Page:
I’m glad too that you upgraded its prominence on your site. It was originally very difficult to find under the tiny ‘comments’ hyperlink.
    I’ll respond once again to your further comments, but I don’t intend to make this a running battle. I do hope you will, once again, give this equal prominence with your further analysis so readers can judge for themseves.
    My article does not accuse Mr Zardari of personal corruption or diverting foreign aid for earthquake relief for his own private benefit.
    It very clearly states that the money was diverted by “Zardari’s government” for “other causes.”
    The issue is clearly one of ‘misuse’ because the money was donated by foreign governments and agencies exclusively for earthquake relief and reconstruction. It was not given to be used as the government saw fit. My understanding is while ERRA comes under the Prime Minister’s Office, Mr Zardari, as an active president and leader of the PPP, was consulted by officials on the final destination of earthquake aid funds.
    You cite a number of newspaper articles to show the Bakrial construction site was subject to land disputes, suggest this was the cause of delay, and claim I hadn’t considered this for my piece.
    I had considered it, but was assured by my sources that these disputes were not the real cause of the delay.
    Disputes dog all government land acquisition projects in Pakistan, and India too for that matter. Everything is a negotiation and protest is inevitable. The question is whether the dispute was the real cause of the project being halted.
    As far as ERRA was concerned the provincial government committee resolved all outstanding disputes in December 2009. At the very least outstanding claims were not regarded as sufficient to impede work.
    ERRA had begun its work in 2007 after the provincial government was paid Pakistan Rupees 1.5 billion and 1000 kanals of land was handed over with the promise of the remainder being released in installments as the project progressed. To date 5000 of the 11,463 kanals agreed have been handed over to ERRA, but no work has been carried out on that land in the last year.
    This, my sources tell me, is because the government had diverted the money: In March 2009 12 billion Pakistan rupees had been cut from its budget, and in June this year ERRA staff were told a further 33 billion Pakistan Rupees had been transferred from their budget.
    Given half the land earmarked for New Balakot has already been handed over, why is work not going on there right now? The answer is because the money has gone elsewhere.
    Contractors at the site have not been paid since April and are now owed PRs1.5 billion. I’m told ERRA currently has only PRs1 billion in its kitty, so how will the contractors be paid?
    The fact is there should not be any delay. The money was given by foreign aid donors for this and other earthquake reconstruction projects, and officials have no right to use that money for any other purpose.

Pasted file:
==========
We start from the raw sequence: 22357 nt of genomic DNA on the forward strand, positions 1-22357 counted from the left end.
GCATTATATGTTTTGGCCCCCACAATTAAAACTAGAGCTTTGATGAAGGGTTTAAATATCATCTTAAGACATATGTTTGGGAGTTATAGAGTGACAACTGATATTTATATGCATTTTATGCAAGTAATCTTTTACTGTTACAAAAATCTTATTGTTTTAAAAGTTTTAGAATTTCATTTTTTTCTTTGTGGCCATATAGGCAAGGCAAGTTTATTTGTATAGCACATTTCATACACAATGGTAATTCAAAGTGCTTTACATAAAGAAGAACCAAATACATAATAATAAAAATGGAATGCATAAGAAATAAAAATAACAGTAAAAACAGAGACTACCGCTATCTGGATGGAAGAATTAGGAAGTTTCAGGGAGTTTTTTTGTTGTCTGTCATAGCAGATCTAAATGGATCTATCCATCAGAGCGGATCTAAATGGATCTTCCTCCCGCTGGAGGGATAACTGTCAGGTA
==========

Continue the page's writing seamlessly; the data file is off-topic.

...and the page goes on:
The Pakistan government is embarrassed over the issue, and they know Islamabad’s diplomatic community is concerned about it. My story highlights those concerns which explains why so few governments are giving flood aid direct to the Prime Minister’s fund. It is all going to UN and other NGO aid efforts.
    It would have been a better story had I been able to name my sources, but we work in the world as it is and have to understand when people feel they can’t be named. I weighed their evidence and made a judgment.
    What I object to in your analysis is the assumption of some kind of malice towards Pakistan, without having spoken to me. It’s not true: I’ve loved Pakistan since I first traveled there during a gap year in summer 1990.
    I stand by my story and I hope it will have a good outcome: People around the world will give their aid to credible, independent charities and bodies to make sure all flood aid goes to help the victims and rebuild their districts. And maybe the previous disaster victims from the 2005 earthquake will also, finally, get the help they were promised.

  4. In order to increase the viewership and getting advertisement, the media of Pakistan is tarnishing the image of Pakistan. GEO, ARYONEWORLD, AAJ and other TV channels are hell bent on defaming Pakistan. The channels are showing fake camps, which are not really that fake and throwing mud at the politicians that they exploited the floods.
    Then we ask that why the aid is not coming from the international donors. Donor countries and the Pakistan diaspora watches the tv channels on cable and Internet, and then they wonder where their aid is going to end up. They are fearful of rampant corruption and the mismanagement. This is the time when we need to focus on relief work and the rehabilitation of the flood victims, but media is busy in mud-slinging. It is high time that somebody should control the media and ask them to behave themselves. No Pakistani wants to destruct the Pakistan. But why media is doing so? Why media is tarnishing the credibility of the government? Why media is hell bent on destroying the institutions of the Pakistan? If we portray such message outside then who would help Pakistan?